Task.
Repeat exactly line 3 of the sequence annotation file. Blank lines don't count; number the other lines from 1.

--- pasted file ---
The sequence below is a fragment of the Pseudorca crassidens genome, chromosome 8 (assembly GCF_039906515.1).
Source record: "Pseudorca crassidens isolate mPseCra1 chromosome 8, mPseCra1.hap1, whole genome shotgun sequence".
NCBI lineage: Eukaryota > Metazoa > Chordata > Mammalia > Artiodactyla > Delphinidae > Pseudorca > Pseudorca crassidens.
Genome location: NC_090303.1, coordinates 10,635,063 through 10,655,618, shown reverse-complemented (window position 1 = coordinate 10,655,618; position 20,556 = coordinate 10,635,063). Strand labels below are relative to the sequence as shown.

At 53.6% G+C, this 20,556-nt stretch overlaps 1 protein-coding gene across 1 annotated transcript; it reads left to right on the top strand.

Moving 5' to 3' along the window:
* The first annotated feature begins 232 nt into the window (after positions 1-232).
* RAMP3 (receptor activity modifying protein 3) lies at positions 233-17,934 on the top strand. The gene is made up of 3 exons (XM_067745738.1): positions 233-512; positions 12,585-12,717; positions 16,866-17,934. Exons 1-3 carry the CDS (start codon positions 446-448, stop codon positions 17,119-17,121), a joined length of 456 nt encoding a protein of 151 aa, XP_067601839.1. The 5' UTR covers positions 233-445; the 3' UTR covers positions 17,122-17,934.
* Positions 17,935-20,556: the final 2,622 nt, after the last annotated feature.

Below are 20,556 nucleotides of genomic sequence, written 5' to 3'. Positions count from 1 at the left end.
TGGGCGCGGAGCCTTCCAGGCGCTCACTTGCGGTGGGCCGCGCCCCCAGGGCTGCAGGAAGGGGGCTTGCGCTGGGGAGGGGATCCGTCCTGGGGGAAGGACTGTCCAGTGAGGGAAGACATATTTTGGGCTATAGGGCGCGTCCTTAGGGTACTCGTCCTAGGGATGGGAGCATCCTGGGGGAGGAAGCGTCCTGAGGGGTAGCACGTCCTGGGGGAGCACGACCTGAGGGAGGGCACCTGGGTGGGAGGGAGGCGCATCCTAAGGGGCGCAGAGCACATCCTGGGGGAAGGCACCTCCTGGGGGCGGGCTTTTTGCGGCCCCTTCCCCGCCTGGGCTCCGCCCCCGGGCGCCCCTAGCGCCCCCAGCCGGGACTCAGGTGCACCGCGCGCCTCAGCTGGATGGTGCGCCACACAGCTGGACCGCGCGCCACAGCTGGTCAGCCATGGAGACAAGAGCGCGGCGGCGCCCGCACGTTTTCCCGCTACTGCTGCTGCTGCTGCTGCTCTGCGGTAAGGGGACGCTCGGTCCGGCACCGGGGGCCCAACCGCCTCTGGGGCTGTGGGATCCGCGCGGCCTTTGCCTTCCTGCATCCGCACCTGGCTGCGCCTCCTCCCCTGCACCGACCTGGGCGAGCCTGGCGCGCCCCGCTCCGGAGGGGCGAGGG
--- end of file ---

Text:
NCBI lineage: Eukaryota > Metazoa > Chordata > Mammalia > Artiodactyla > Delphinidae > Pseudorca > Pseudorca crassidens.